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'Why not go far away?'

Source : BUSINESS_STANDARD
Last Updated: Fri, Aug 12, 2011 19:11 hrs

Atul Sobti, former MD and CEO of Ranbaxy, quit that job to start Gurgaon’s first exclusive local paper.

On Sohna Road in Gurgaon, some 35 km from Delhi, stands a swank new building. The exterior is complete, down to the fountains leading to the glassy entrance. Inside, only a little finishing remains. On the second floor, Atul Sobti’s dream project is also almost there. In two weeks, the former MD and CEO of Ranbaxy will give Gurgaon its first exclusive, weekly paper, Friday Gurgaon.

It’s an unusual switch, from boardroom to journalism, CEO to editor-publisher. “Starting a newspaper has been a very old passion. I’ve waited for a long time to do this, about a decade,” says Sobti, who has also worked with Hero Honda as executive director, Xerox, HCL and Elbee (a courier company). In his 34-year career, he has never worked in the same industry twice. “Leaving one company to work for the competition was never the choice,” he says. “If you are moving out, why go to the adjacent company; why not go far away?” That’s what he’s doing now.

Only this time, he is not moving from one established company to another. Ranbaxy is nearly a $2 billion company. “This newspaper I’m setting up from scratch — from scratch in my head to scratch in every way,” says Sobti. “I’m 57. Another five years and I’m sure I would not have been able to do this.” So he put everything on fast track. In the year since he resigned, he launched a company called Arap Media Ventures; dug into his savings (the investment is less than Rs 100 crore); got “like-minded people” on board; read books on design, copyediting, photojournalism and publishing; went through 1,000-odd job applications and replied to each one personally; interviewed 300 people in four months and finally hired 20 — correspondents, designers, photojournalists, sales and ad team included.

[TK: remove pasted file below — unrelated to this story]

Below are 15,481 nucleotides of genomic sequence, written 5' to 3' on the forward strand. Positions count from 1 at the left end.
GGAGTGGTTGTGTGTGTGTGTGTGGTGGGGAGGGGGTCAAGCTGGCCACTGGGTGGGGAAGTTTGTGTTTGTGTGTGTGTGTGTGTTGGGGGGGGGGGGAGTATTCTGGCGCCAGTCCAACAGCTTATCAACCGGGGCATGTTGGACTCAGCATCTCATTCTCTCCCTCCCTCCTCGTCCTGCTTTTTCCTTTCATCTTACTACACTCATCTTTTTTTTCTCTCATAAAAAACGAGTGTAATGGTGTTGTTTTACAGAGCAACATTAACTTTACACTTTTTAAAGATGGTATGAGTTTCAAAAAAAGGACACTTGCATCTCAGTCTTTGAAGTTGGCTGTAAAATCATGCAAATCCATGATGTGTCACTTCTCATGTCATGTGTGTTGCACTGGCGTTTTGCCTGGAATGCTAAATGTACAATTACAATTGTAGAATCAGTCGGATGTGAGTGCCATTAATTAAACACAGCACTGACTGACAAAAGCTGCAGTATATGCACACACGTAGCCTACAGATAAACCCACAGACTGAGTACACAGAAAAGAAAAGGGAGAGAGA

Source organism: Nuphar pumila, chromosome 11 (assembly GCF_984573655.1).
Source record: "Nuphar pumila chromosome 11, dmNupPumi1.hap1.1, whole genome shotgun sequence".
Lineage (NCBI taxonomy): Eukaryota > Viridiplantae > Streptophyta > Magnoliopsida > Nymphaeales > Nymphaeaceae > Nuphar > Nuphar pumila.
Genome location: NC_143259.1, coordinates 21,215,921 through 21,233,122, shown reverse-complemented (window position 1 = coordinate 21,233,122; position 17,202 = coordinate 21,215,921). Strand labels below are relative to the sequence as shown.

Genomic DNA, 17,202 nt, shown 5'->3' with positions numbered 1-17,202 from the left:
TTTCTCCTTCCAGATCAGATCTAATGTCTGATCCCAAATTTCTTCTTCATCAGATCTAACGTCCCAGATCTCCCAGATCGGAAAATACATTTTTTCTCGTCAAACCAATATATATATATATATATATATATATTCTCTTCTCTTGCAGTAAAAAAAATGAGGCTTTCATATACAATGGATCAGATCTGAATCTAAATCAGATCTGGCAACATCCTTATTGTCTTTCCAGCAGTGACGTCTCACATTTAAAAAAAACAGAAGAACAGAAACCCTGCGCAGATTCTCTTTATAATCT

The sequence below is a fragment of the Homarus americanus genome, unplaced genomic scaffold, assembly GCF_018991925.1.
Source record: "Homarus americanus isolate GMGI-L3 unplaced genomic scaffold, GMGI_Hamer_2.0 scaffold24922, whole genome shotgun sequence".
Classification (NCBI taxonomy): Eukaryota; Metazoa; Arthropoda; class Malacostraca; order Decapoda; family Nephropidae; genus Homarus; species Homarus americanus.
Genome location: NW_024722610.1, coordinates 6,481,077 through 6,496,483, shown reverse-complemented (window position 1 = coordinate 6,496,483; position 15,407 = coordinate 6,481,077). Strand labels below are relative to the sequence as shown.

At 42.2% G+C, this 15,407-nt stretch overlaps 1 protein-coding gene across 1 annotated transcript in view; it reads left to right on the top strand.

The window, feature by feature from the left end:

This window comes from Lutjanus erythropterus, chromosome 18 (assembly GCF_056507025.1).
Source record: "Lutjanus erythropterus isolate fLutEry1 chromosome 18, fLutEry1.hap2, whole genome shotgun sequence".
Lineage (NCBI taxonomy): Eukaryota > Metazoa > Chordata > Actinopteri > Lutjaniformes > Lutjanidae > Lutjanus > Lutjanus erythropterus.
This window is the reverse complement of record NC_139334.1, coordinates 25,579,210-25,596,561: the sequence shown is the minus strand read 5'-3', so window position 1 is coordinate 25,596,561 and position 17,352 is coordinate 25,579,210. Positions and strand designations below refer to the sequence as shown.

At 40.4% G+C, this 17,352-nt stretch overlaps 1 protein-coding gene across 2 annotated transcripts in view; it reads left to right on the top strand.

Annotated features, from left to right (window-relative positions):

The dummy of the 32-page, all-colour tabloid, which will be printed on imported newsprint in Noida, is ready. Priced at Rs 7 per copy, it’s looking at a starting circulation of 10,000 and hopes to reach 100,000 families soon. “Gurgaon has a good mix of readers and advertisers,” says Sobti. He says he’s a Gurgaonite, though he was brought up in Delhi and studied at The Lawrence School (Sanawar), St Stephen’s and IIM-Ahmedabad. “Gurgaon is unique, it’s cosmopolitan, it has a lot more executives, entrepreneurs and real estate developers than anywhere else in the country. It deserves its own newspaper.” Though Times of India and Hindustan Times already have Gurgaon editions, he says those only touch the surface, while he hopes to give a 360-degree view.

While 80 per cent of the news will be on local lifestyle, civic and social issues, value-building and agenda-setting, the rest will include global news, wellness and a children’s section. “I hope to catch 5- to 10-year-olds; we’ve already lost the 15- to 25-year-olds in terms of newspaper reading,” says Sobti, who is an avid reader. “I’ve never used a laptop and cannot read more than four lines on a computer, but put a 200-page document in front of me, in hard copy, and I will go through it happily.” He intends to pore over every word, for the newspaper ought to be “error-free and visually appealing”.

Sobti’s has refused several assignments, offers for consultancy and to join any board of directors so that he can focus on his newspaper “100 per cent”. “That includes opening the office, dusting the office, making tea and, at the end of the day, closing the office.”




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